The Falcons haven’t always stuck to their stated plan the past two offseasons, but they’ve been pretty consistent about at least one thing: Stocking the roster with affordable veterans at perceived positions of need. The idea, as Terry Fontenot has made clear more than once, is to avoid going into the draft with any roster holes you have to address just to be able to put a competent team on the field. The 2022 offseason, with its many signings, has been a good example of that approach.
Of course, when your roster doesn’t have many long-term building blocks, virtually everything is already a need beyond this season. What the Falcons are trying to do in the here and now is simply go into the draft without 2022 needs that would force them to do something they might not want to do, like select a receiver at pick 8 because their receiving corps is decimated and that’s not survivable heading into the season. Ideally, you’re picking the most talented player on the board with an eye on having their dominance fuel future greatness, not plugging in a player because they’re the difference between four and five wins in 2022.
We don’t have to love the moves the Falcons have made to this point to see that they’ve been following that blueprint pretty closely. The team has alternatives for Jalen Mayfield (Colby Gossett, Ryan Neuzil), Kaleb McGary (Germain Ifedi, Elijah Wilkinson), and Richie Grant and Jaylinn Hawkins (Erik Harris, Dean Marlowe). They’ve added veterans at quarterback, running back, wide receiver and tight end to give themselves a bridge option at the helm of the offense and add some weapons for Marcus Mariota to work with, and they’ve been stocking help at linebacker and in the secondary. While they let two very good players walk in Thomas Morstead and Josh Harris, they have Dom Maggio and Beau Brinkley available, and have prioritized adding a couple of players with a strong background as gunners on special teams in Mike Ford and KhaDarel Hodge.
All of that slow and steady roster building matters for the draft, where the team is hopefully going to prioritize talent and fit over position. It also sets up the Falcons to save their biggest remaining roster decisions for after the draft is over, something we saw play out last year.
In 2021, the Falcons plugged holes heading into the draft and went for a class they obviously felt was high on long-term upside, but the team lacked the cap space after the draft to even properly sign their class. They got that space and then some by trading Julio Jones in early June last year, allowing them to bring Kyle Pitts and company aboard. While the cap situation overall isn’t as dire this year as it was in 2021, the Falcons still won’t be able to sign their rookies without making moves to free up cap space.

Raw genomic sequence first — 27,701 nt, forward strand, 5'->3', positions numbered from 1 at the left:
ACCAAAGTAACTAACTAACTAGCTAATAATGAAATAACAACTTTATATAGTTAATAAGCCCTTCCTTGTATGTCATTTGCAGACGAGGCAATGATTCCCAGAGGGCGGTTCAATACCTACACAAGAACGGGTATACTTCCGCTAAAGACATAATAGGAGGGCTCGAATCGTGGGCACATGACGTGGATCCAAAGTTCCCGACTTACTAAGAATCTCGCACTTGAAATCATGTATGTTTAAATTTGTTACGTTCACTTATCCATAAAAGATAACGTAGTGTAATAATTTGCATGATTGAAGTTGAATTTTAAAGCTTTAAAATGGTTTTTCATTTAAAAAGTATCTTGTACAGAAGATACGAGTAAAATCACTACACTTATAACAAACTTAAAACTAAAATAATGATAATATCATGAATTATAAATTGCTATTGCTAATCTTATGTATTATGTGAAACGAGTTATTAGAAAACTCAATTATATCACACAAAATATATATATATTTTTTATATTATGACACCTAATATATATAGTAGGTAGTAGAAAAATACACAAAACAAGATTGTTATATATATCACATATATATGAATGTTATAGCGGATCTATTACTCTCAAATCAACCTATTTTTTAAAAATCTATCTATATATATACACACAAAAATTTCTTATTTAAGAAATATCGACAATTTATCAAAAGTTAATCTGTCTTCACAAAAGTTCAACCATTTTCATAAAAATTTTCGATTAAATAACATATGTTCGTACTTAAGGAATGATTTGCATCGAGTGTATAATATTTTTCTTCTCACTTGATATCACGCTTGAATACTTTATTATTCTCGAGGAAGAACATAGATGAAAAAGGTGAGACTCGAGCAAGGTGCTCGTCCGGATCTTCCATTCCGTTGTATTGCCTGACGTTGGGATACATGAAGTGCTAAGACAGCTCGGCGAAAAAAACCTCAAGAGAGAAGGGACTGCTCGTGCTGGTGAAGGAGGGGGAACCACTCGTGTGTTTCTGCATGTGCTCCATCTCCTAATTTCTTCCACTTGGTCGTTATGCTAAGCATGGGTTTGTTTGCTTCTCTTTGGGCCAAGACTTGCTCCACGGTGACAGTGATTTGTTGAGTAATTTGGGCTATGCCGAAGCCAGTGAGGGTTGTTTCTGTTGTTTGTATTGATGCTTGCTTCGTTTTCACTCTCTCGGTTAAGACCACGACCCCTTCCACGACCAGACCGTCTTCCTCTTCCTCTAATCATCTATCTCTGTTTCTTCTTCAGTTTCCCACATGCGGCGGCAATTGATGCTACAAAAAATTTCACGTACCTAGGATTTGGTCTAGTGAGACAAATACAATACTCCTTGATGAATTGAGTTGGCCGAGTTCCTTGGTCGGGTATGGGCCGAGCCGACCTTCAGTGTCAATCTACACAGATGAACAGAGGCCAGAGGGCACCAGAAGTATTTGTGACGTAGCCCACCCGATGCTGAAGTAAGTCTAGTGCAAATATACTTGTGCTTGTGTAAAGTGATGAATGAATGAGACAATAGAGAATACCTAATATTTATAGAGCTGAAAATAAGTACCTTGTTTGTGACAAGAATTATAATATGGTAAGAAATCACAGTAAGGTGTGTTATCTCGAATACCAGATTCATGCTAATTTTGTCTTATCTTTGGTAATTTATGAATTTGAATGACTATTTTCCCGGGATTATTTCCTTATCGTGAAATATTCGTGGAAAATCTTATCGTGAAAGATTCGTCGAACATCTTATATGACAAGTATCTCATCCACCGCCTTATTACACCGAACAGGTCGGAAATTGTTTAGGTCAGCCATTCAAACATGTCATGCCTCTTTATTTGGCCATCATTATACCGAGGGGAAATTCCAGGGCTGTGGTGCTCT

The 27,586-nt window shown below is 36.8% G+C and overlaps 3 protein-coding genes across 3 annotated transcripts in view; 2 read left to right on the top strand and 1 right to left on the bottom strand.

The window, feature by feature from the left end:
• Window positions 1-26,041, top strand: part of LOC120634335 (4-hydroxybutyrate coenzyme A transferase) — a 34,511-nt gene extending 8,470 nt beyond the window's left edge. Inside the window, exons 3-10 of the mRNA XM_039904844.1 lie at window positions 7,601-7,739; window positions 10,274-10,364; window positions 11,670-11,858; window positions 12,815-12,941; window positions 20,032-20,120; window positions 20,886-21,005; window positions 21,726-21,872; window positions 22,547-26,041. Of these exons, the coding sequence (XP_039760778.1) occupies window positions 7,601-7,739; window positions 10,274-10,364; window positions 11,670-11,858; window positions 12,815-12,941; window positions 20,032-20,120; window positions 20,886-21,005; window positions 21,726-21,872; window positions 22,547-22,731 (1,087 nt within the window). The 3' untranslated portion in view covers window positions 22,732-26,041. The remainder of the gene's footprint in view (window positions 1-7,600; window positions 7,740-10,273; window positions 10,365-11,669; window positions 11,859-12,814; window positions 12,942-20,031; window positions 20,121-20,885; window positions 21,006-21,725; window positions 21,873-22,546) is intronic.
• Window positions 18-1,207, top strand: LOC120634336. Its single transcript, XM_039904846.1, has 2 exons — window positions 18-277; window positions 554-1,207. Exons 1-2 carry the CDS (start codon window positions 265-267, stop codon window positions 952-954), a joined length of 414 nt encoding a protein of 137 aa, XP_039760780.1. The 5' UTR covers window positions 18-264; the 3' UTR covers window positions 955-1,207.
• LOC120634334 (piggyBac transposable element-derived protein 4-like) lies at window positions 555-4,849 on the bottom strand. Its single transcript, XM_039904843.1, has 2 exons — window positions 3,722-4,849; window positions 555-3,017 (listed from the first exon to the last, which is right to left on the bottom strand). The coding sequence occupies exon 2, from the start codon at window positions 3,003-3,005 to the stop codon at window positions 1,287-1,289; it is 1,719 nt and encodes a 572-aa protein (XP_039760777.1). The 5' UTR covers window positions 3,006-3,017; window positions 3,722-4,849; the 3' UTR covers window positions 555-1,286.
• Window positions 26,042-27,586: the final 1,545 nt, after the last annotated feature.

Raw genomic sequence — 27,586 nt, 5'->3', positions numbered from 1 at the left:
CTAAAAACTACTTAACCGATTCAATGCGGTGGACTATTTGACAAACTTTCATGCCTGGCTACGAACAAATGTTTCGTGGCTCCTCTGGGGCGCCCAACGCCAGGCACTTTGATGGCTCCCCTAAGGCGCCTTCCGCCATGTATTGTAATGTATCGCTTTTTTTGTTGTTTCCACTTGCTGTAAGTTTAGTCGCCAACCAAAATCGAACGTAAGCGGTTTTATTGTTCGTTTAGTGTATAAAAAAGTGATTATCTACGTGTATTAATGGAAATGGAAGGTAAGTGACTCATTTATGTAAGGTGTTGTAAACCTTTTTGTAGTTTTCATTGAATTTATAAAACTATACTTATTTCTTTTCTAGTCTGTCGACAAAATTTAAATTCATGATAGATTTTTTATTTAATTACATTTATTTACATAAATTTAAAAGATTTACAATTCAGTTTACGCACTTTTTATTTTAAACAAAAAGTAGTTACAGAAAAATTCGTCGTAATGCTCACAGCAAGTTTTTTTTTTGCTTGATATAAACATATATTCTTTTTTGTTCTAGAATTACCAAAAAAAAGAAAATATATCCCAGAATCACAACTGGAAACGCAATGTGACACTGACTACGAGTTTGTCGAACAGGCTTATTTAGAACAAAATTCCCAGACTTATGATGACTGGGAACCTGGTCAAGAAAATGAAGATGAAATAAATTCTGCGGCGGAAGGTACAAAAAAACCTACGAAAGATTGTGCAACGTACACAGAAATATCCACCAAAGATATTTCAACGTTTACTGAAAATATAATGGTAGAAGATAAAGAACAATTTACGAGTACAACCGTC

With five picks in the first three rounds, OverTheCap is estimating the Falcons need $12.2 million in cap space to sign their rookie class, assuming they don’t wind up trading picks around, and they definitely don’t have that today. OverTheCap has the team sitting on about $3.4 million in space today,
There’s more than one way to get there. The cleanest is to extend or trade Grady Jarrett—again, I prefer the former—but a post-June 1 trade of Deion Jones would also accomplish that in one fell swoop. The team could once again kick the can down the road with Jones by re-structuring his deal to save nearly $6.6 million, which would leave them then cutting ties with Mike Davis, Kendall Sheffield, or both to save between $2.5 and $5 million. It’s also theoretically possible that the Falcons could cut Olamide Zaccheaus to get $2.43 million in cap relief, but given the state of the receiving corps and the fact that they just signed him, that seems really unlikely.
The upshot here is that there are major moves still yet to be made, and they’re ones the Falcons are likely to save until after the draft. There’s no point in cutting Davis now if you’re not certain you’re going to add to the running back group and/or you know you’re going to be making the kind of move with Jarrett or Jones that makes saving $2.5 million meaningless, especially if it costs you a back the coaching staff clearly likes. Trading Deion Jones now is pointless when it has to be a post-June 1 move to save you any real money, and when you’re not sure if you’re going to snag at least additional depth for inside linebacker to replace his loss. And moving Jarrett really doesn’t make sense now if you end up striking out at adding an impact defensive lineman, given that he’s an extremely difficult player to replace. You get the picture.
The big influx of cap space next year will mean the Falcons don’t have to save these big decisions for after the draft—or even to make them, since they won’t be scrimping to save up for their draft class—but Atlanta choosing to keep the roster as well stocked as possible until they see who they get in the draft feels like something that will continue into 2023 and beyond. If you truly believe in going into the draft with options at every position, even if some of those options aren’t exactly inspiring, a boatload of money isn’t going to change your philosophy.
The Calvin Ridley suspension and Ryan trade are somehow far in the rear view now, but they won’t be the last significant moves this football team makes between now the start of the season. Barring a welcome pre-draft extension for Jarrett, you can look for the team to see what the draft brings in and then make the moves they’ll need to sign what we all hope proves to be a promising rookie class.